The cat is also a ghost, as the full performance makes clear.

At this point my conjecture should be fairly obvious:  pets become extensions of their owners, and so they participate in some way in their owners' immortality.

If true, this would parallel our relationship to Christ.  The Church is, after all, called the Body of Christ, and each Christian is a member of that Body -- not by nature, but by adoption, because we are loved.  As such, we participate in His immortality.

Saturday, October 10, 2015

Science and the Legend of Menelik of Ethiopia

There is a tradition in Ethiopia that their kings were descended directly from King Solomon through Menelik, a son he allegedly had with the Queen of Sheba.  The legend goes on to say that when he was a young man, Menelik visited his father Solomon, and when he returned he brought with him the eldest son of the high priest, 1000 people from each of the 12 tribes (and also from the Levites, no doubt), and the Ark of the Covenant.

Now I am not Ethiopian, and on the basis of 2 Maccabees I doubt the story about them having the Ark.  (I suspect they have an ancient copy of the Ark, which over the centuries has become confused with the original, with no intent to deceive being necessary for the confusion.)  However, there is an interesting story on in which genetics has shown that there was a 
mysterious migratory event which occurred roughly 3,000 years ago, known as the 'Eurasian backflow', when people from regions of Western Eurasia such as the Near East and Anatolia suddenly flooded back into the Horn of Africa.
Both the time and the place are a suggestively good fit to the Ethiopian legend.  Even if some of the details were later embellished, it appears the legend is a memory of a real event.

Friday, October 2, 2015

Fallacy of Minority Dissent

Wednesday I came across the following passage:
For example, it takes a certain level of hubris for a man to take a public stand on the threat of global warming when he has no background in the subject, and when the evidence for global warming is sketchy.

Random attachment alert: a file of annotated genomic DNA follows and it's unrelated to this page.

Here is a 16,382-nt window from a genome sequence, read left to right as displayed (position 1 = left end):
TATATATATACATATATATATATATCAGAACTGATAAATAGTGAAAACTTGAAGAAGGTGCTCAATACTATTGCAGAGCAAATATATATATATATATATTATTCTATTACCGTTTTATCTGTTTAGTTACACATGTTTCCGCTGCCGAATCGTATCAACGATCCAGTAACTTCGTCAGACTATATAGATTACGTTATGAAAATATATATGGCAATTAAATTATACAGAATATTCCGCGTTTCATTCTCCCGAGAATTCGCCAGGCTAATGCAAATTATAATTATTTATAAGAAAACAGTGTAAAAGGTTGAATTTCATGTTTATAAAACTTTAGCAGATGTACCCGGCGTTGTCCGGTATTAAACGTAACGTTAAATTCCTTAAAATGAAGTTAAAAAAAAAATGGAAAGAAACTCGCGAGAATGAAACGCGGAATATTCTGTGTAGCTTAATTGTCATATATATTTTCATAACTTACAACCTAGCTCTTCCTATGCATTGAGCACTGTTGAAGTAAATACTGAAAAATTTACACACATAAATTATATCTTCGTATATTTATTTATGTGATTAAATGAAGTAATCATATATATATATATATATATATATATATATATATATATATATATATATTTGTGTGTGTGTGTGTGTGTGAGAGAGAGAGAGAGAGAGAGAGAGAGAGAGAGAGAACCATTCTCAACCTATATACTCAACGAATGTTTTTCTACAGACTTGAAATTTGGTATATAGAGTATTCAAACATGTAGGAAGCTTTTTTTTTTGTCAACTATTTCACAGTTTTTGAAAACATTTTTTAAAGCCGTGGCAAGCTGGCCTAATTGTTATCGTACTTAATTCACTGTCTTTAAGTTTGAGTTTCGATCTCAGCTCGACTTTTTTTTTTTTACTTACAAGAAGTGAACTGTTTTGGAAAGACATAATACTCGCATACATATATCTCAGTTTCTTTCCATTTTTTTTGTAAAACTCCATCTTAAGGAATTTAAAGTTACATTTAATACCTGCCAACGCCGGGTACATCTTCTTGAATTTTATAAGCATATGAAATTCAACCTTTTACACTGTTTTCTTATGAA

Now here's the thing:  William Fitzpatrick, who made that quote about the Pope, appears to have "no background in the subject", as he says of the Pope.  That means that for him to say that "the evidence for global warming is sketchy" requires him to believe that it is not necessary to be an expert to determine whether the science behind climate change is valid or plausible; a layman such as himself must be reasonably able to make that call.  If he makes that admission, though, it applies as much to Pope Francis as to William Fitzgerald.  This really is a case of Tu Quoque; it shows that Fitzgerald displays his own hubris, by his own standards, in making the charge of hubris against Pope Francis.  Of course that doesn't prove that Fitzgerald is wrong, only that he exercised poor judgment in choosing this particular argument.

In some of the defense of Fitzgerald in the comments underneath his post, though, one finds a fallacy that seems to be quite common these days.  Undoubtedly it has a proper name, but it doesn't quite fit into any of the categories I have run across.  It is related to the appeal to authority.  The essence of it is this:  If any expert can be found who dissents with the consensus on a subject of his expertise, that is sufficient to prove that there is a reasonable doubt about the consensus view. 

There are two basic problems with this.  The first is that not all people claiming to be "experts" have equal claim.  Just because someone is a commercial pilot does not mean he is a good pilot; sometimes a bad pilot falls through the cracks.  The same is true of engineers, scientists, doctors, NFL coaches, generals, CEO's -- pretty much every conceivable specialization.  That's true even if we are talking about specializations with high standards and relatively objective criteria.

The second problem is the basic cussedness of mankind.  By this I mean every kind of pigheadedness, from the desire to contradict a personal or professional rival to what Edgar Allan Poe called "The Imp of the Perverse".  This cussedness is probably the best explanation why no idea is too ridiculous to attract at least some believers.

As a result, it is impossible to say whether objections to a consensus by the relevant experts are plausible and valid without actually understanding both the reason for the consensus and the reason for the objection.